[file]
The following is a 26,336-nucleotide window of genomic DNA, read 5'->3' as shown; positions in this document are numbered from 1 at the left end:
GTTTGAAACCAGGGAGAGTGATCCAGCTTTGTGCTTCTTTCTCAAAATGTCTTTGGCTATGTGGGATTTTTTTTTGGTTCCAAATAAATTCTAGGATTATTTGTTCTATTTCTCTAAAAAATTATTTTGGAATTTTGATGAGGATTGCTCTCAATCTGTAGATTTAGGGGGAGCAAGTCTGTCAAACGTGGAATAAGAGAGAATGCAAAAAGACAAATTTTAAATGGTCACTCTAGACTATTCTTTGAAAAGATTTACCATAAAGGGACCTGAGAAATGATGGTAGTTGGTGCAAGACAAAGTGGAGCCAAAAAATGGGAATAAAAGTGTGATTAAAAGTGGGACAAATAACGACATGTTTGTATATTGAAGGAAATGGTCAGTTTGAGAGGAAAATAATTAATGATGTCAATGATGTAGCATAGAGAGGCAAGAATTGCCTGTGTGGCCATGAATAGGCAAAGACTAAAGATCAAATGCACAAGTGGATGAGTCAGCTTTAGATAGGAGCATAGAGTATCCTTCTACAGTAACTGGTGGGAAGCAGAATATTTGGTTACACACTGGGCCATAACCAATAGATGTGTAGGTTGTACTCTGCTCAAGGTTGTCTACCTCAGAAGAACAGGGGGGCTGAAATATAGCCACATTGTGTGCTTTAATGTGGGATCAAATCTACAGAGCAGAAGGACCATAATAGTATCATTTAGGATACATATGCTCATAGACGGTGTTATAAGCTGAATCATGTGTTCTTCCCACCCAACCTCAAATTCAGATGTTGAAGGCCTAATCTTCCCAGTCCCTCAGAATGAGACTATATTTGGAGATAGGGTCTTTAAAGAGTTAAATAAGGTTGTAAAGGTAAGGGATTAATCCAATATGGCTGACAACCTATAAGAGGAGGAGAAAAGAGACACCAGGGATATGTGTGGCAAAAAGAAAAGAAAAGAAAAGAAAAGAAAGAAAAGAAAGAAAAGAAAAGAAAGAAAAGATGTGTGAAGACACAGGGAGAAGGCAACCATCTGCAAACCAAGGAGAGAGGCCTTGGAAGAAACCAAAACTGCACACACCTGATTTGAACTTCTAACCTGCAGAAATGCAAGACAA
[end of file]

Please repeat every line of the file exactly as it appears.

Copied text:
The following is a 26,336-nucleotide window of genomic DNA, read 5'->3' as shown; positions in this document are numbered from 1 at the left end:
GTTTGAAACCAGGGAGAGTGATCCAGCTTTGTGCTTCTTTCTCAAAATGTCTTTGGCTATGTGGGATTTTTTTTTGGTTCCAAATAAATTCTAGGATTATTTGTTCTATTTCTCTAAAAAATTATTTTGGAATTTTGATGAGGATTGCTCTCAATCTGTAGATTTAGGGGGAGCAAGTCTGTCAAACGTGGAATAAGAGAGAATGCAAAAAGACAAATTTTAAATGGTCACTCTAGACTATTCTTTGAAAAGATTTACCATAAAGGGACCTGAGAAATGATGGTAGTTGGTGCAAGACAAAGTGGAGCCAAAAAATGGGAATAAAAGTGTGATTAAAAGTGGGACAAATAACGACATGTTTGTATATTGAAGGAAATGGTCAGTTTGAGAGGAAAATAATTAATGATGTCAATGATGTAGCATAGAGAGGCAAGAATTGCCTGTGTGGCCATGAATAGGCAAAGACTAAAGATCAAATGCACAAGTGGATGAGTCAGCTTTAGATAGGAGCATAGAGTATCCTTCTACAGTAACTGGTGGGAAGCAGAATATTTGGTTACACACTGGGCCATAACCAATAGATGTGTAGGTTGTACTCTGCTCAAGGTTGTCTACCTCAGAAGAACAGGGGGGCTGAAATATAGCCACATTGTGTGCTTTAATGTGGGATCAAATCTACAGAGCAGAAGGACCATAATAGTATCATTTAGGATACATATGCTCATAGACGGTGTTATAAGCTGAATCATGTGTTCTTCCCACCCAACCTCAAATTCAGATGTTGAAGGCCTAATCTTCCCAGTCCCTCAGAATGAGACTATATTTGGAGATAGGGTCTTTAAAGAGTTAAATAAGGTTGTAAAGGTAAGGGATTAATCCAATATGGCTGACAACCTATAAGAGGAGGAGAAAAGAGACACCAGGGATATGTGTGGCAAAAAGAAAAGAAAAGAAAAGAAAAGAAAGAAAAGAAAGAAAAGAAAAGAAAGAAAAGATGTGTGAAGACACAGGGAGAAGGCAACCATCTGCAAACCAAGGAGAGAGGCCTTGGAAGAAACCAAAACTGCACACACCTGATTTGAACTTCTAACCTGCAGAAATGCAAGACAA